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I have been given a few numerical simulations regarding fluid mixing and have been asked to extract a few parameters from them using C++. Altogether there are about 1000 VTK files per simulation, and there is one simulation per time step, each to be analyzed separately. Regarding the problem itself, as a result of fluid mixing bubbles begin to form in the mixture. I would like to find the position, penetration height, and width of all these bubbles. I am rather new to CFD and scientific computing so I am a bit lost on where to start.

The only coding background I have is rather basic and mostly regarding procedural programming. What comes to mind is a sort of "divide and conquer" approach for locating the bubbles, but I'm not sure if this would be most appropriate. Perhaps I can use the varying densities to find these parameter? Hoping someone can chime in on this.

Thanks.

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  • $\begingroup$ Try using Visit to read the VTK files. wci.llnl.gov/simulation/computer-codes/visit. You can use the python interface to extract derived information. $\endgroup$ – Biswajit Banerjee Aug 10 at 23:05
  • $\begingroup$ @BiswajitBanerjee Thank you for the link I will check it out. How can I get the program to determine what is and isn't a bubble? $\endgroup$ – WBSS Aug 11 at 0:53
  • $\begingroup$ One way is to extract isosurfaces of the density and then use image processing tools to threshold and segment the images. Then you can count the pixels to find the quantities of interest. It will take some work to automate. $\endgroup$ – Biswajit Banerjee Aug 11 at 6:00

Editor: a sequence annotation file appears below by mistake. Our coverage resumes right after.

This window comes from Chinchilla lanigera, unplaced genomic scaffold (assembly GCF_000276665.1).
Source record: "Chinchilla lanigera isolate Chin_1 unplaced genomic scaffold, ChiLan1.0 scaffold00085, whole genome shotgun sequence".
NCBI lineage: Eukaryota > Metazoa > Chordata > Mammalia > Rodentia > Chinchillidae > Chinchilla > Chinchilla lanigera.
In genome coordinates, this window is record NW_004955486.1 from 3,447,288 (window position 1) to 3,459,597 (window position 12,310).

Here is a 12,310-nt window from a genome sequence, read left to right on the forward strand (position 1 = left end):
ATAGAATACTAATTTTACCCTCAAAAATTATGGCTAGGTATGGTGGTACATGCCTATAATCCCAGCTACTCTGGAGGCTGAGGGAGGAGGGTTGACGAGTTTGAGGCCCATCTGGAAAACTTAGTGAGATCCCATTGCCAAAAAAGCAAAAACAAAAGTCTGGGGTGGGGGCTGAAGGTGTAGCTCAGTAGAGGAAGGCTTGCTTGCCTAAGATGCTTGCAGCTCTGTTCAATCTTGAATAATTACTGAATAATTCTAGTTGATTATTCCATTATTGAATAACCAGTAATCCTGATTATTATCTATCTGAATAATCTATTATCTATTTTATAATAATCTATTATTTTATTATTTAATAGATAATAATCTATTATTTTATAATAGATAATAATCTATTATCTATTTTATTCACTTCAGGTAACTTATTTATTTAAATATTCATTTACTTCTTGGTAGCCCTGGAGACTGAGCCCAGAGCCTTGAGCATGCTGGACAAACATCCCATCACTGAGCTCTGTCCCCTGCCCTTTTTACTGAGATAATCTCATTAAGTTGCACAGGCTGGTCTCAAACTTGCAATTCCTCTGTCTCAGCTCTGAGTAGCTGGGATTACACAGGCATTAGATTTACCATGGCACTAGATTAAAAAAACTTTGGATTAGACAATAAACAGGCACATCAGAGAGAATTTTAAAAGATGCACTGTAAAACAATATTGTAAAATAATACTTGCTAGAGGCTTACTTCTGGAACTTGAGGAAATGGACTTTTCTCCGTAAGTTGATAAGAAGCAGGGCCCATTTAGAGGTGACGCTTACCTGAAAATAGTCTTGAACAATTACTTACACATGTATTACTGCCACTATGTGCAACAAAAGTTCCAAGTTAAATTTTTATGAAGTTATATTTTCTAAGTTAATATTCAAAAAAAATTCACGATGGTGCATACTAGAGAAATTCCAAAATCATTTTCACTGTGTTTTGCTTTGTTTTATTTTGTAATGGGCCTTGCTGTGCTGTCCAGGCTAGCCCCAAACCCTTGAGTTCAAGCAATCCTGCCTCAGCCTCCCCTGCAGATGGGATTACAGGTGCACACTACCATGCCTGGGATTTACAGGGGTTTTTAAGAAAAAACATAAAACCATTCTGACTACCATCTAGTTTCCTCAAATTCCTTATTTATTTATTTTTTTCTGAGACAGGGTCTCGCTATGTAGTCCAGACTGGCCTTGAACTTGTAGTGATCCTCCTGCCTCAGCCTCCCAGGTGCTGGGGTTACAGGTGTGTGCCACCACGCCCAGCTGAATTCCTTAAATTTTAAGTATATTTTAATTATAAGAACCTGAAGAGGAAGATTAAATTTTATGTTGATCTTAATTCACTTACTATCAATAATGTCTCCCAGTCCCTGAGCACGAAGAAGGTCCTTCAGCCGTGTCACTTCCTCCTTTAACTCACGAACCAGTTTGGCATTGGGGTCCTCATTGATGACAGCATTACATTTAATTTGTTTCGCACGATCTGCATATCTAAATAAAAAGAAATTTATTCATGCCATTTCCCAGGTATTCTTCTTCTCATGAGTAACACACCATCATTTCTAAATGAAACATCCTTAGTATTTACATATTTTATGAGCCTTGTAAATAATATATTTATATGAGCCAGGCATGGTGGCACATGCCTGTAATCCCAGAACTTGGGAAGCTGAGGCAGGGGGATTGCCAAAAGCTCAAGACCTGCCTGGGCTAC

• $\begingroup$ @BiswajitBanerjee Thank you for the suggestion, that is a very interesting idea. However my advisor insists it is possible to do this using C++ and that's how he wants me to do it. $\endgroup$ – WBSS Aug 11 at 6:54
  • $\begingroup$ I would load the files in Paraview and click around until I had a good idea of what I wanted. Then you can use (say) VTK-m to automate the process in C++. $\endgroup$ – user14717 Aug 11 at 13:07
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You can read VTK files using the VTK library in C++, but there are as far as I know also interfaces to Python and maybe other languages.

So that already gets the data into memory. The question is then how to process it. What you're describing sounds like you want to use a thresholding algorithm where you're wondering what part of the domain has a value above or below some threshold. VTK -- being used to visualize data -- has these kinds of operations built in.

So I would start with reading the documentation of the VTK library and seeing whether it is easiest to use them from C++ or any other language you may be familiar with.

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  • $\begingroup$ If I were to use a thresholding algorithm to process the data, how would it quantitatively determine what is and isn't a bubble? $\endgroup$ – WBSS Aug 11 at 0:53
  • $\begingroup$ @WBSS That depends on how exactly you describe the bubbles in these VTK files. We don't know that as you haven't described in your post. I suspect that there must be a phase field or some something like that, but I can only speculate of course. $\endgroup$ – Wolfgang Bangerth Aug 11 at 3:26
  • $\begingroup$ My apologies I should have been more specific. What I have are density values in 3D at various points. When I visualize the data using Visit I can see differences in density, and as a result I can see the less dense fluid penetrating the denser one in the form of bubbles. Look at the VTK file itself it seems to be a 3 dimensional tensor. $\endgroup$ – WBSS Aug 11 at 3:58
  • $\begingroup$ So then you would threshold based on the density, and call everything that is below a certain density a "bubble". $\endgroup$ – Wolfgang Bangerth Aug 11 at 17:38
  • $\begingroup$ This is a great idea, I think this is what I will do. The only question I have left is there may be some bits of the fluid which penetrate but aren't bubbles, these will also have significant density differences and so the code might falsely pick them up as a bubble. Do you have any suggestion to prevent this from happening? $\endgroup$ – WBSS Aug 11 at 19:40

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